If you have never ridden an elevator with Marriela, you're missing out on an unforgettable experience. I mean, really, she has made virtually everyone who enters that small 3 walled box with a closing door smile. Not because she's actually trying to be funny, but because her angst and her desire to ride the darn things compete with each other in a very humorous way! She is scared to death of elevators (and strange bathrooms for that matter as well) BUT she has to ride everyone she sees. . . quite literally, has to. (she also HAS to visit every strange bathroom as well, but that's a whole other story). She will happily usher everyone onto the elevator with a smile, then she will put you through the 20 question game to determine every location and floor each person will go, BUT, don't let that door linger open for a moment past the "ding" or she'll go into her panic mode and start pushing you and any other random stranger unfortunate enough to not have an unrealistic fear of elevators, off the darn thing. Then she starts laughing and waits for it to return. It's really quite fun when you have time to kill, not so much when you need to be some where (and anyone that knows me, knows I'm rarely on time. . . if only they knew why).
And last, on the Up and Down theme. . . my discovery that I can NO longer tolerate any form of amusement part ride again. Sigh. The signs of aging are many, but this one was a real kicker for me, as I used to love going on them with my son. I discovered this, though honestly was pretty darn sure BEFORE we took a ride that I already knew the subsequent outcome, a few weeks ago at the New York State Fair. The first ride we enjoyed was a peaceful version of hand gliding without any of the worries associated with hand gliding. Cody was on one side, Joshua on the other and as long as I kept my eyes closed tight, it was a nice ride. Then Joshua chose the Big Dipper. I watched it go for a few runs, and it looked sort of ok. Cody was within the size range allowed so, being the ever so hip mom. . . we got in line. I watched this thing, I wasn't really that worried. I heard the screams, but figured they were just for fun. We got on. The safety harness (a very large thick, padded "U" shaped bar that smashed us all flat against the back of the seat) was secured. At this moment I began to wonder why we needed such security, the ride looked rather benign to me. I held my 7 year old, Cody's hand, and was promptly chastised and told that he wasn't scared so I didn't need to do that. I assured him, that at this very moment I was the scared one and I DID need to hold a hand. The bottom of the ride opened up and we were left dangling in the air, too late to stop now. The ride is a pendulum that goes back and forth while also spinning those anchored to its seats. I smiled, saw the smiles on my children's faces, looked at the smiles on those around me, then we went higher. And higher, and my God almighty, we were up-freaking-side- down!!!! Now, I'm terrified, looking to see if my small son had been ejected and realized why we needed such security systems in place. I was never so happy to feel the breaks being applied to something in my life! Upon leaving the ride, I tried to maintain my composure, realizing that 1. I had no feeling in my arms at all and 2. I was beyond dizzy. As I made my way to the bench about 10 feet away, where Peter and the others were happily munching away on BBQ chicken kabobs, I was greeted by a young rider who promptly lost her previous last 3 days of meals about 5 feet from me. I was praying she wasn't going to attempt to try and make it to the garbage can sitting immediately to my left, or we were going to have a tandem upchuck. Thank God, she simply tossed it all onto the Midway, and with her dad's help, took a drink and got in line for another ride.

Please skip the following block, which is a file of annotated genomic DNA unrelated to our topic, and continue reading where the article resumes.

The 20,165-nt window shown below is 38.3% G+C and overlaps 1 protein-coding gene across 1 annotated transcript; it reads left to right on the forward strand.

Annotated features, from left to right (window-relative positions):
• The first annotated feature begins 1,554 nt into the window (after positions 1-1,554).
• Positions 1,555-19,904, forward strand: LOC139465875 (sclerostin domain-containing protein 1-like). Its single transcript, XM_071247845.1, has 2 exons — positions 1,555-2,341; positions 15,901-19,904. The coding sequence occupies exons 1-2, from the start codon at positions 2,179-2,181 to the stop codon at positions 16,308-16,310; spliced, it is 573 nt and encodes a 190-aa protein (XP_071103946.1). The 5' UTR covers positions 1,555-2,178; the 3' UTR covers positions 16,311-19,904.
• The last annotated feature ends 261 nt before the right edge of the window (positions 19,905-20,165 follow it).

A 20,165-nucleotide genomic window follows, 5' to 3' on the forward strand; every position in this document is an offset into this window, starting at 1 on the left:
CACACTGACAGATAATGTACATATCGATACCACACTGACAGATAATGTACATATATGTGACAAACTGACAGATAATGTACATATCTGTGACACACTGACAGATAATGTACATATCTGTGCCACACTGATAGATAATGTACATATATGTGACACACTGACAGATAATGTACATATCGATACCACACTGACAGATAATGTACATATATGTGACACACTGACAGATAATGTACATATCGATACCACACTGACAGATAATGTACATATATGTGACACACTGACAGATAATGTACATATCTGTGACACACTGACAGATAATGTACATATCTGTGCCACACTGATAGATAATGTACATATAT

So that's it for our ups and downs lately.
Love to all,